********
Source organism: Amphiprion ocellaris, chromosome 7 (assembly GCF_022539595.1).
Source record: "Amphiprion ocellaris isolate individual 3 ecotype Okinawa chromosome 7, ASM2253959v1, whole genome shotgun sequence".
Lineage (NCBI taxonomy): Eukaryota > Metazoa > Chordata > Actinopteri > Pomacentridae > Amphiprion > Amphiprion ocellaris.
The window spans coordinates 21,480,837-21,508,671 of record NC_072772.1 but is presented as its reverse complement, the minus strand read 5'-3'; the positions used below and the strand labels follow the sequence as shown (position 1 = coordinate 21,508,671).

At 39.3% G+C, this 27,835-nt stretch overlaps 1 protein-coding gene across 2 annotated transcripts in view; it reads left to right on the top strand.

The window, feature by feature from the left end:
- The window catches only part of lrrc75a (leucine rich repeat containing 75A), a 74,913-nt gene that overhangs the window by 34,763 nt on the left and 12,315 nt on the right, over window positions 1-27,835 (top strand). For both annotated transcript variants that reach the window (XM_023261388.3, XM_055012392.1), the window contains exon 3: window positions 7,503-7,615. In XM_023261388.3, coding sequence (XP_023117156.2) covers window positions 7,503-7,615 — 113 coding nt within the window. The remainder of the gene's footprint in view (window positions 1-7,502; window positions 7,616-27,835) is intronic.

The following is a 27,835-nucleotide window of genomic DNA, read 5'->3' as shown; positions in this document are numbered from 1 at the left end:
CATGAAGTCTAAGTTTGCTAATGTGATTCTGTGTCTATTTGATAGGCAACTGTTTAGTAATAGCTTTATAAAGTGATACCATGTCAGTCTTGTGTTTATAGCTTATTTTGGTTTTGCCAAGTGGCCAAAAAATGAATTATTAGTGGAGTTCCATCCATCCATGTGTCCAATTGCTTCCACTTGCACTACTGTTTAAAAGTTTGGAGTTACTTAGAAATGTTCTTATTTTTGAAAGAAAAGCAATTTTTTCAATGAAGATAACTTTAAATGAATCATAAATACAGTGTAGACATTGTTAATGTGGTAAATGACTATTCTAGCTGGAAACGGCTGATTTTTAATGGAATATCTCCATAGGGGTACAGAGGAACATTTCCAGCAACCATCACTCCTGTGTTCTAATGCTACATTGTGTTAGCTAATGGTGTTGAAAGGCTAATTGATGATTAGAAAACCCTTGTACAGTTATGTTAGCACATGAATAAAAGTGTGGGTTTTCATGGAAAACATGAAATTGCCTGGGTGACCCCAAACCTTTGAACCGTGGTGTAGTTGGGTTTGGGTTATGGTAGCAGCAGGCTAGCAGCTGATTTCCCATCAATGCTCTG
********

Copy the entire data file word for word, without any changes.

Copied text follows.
Source organism: Amphiprion ocellaris, chromosome 7 (assembly GCF_022539595.1).
Source record: "Amphiprion ocellaris isolate individual 3 ecotype Okinawa chromosome 7, ASM2253959v1, whole genome shotgun sequence".
Lineage (NCBI taxonomy): Eukaryota > Metazoa > Chordata > Actinopteri > Pomacentridae > Amphiprion > Amphiprion ocellaris.
The window spans coordinates 21,480,837-21,508,671 of record NC_072772.1 but is presented as its reverse complement, the minus strand read 5'-3'; the positions used below and the strand labels follow the sequence as shown (position 1 = coordinate 21,508,671).

At 39.3% G+C, this 27,835-nt stretch overlaps 1 protein-coding gene across 2 annotated transcripts in view; it reads left to right on the top strand.

The window, feature by feature from the left end:
- The window catches only part of lrrc75a (leucine rich repeat containing 75A), a 74,913-nt gene that overhangs the window by 34,763 nt on the left and 12,315 nt on the right, over window positions 1-27,835 (top strand). For both annotated transcript variants that reach the window (XM_023261388.3, XM_055012392.1), the window contains exon 3: window positions 7,503-7,615. In XM_023261388.3, coding sequence (XP_023117156.2) covers window positions 7,503-7,615 — 113 coding nt within the window. The remainder of the gene's footprint in view (window positions 1-7,502; window positions 7,616-27,835) is intronic.

The following is a 27,835-nucleotide window of genomic DNA, read 5'->3' as shown; positions in this document are numbered from 1 at the left end:
CATGAAGTCTAAGTTTGCTAATGTGATTCTGTGTCTATTTGATAGGCAACTGTTTAGTAATAGCTTTATAAAGTGATACCATGTCAGTCTTGTGTTTATAGCTTATTTTGGTTTTGCCAAGTGGCCAAAAAATGAATTATTAGTGGAGTTCCATCCATCCATGTGTCCAATTGCTTCCACTTGCACTACTGTTTAAAAGTTTGGAGTTACTTAGAAATGTTCTTATTTTTGAAAGAAAAGCAATTTTTTCAATGAAGATAACTTTAAATGAATCATAAATACAGTGTAGACATTGTTAATGTGGTAAATGACTATTCTAGCTGGAAACGGCTGATTTTTAATGGAATATCTCCATAGGGGTACAGAGGAACATTTCCAGCAACCATCACTCCTGTGTTCTAATGCTACATTGTGTTAGCTAATGGTGTTGAAAGGCTAATTGATGATTAGAAAACCCTTGTACAGTTATGTTAGCACATGAATAAAAGTGTGGGTTTTCATGGAAAACATGAAATTGCCTGGGTGACCCCAAACCTTTGAACCGTGGTGTAGTTGGGTTTGGGTTATGGTAGCAGCAGGCTAGCAGCTGATTTCCCATCAATGCTCTG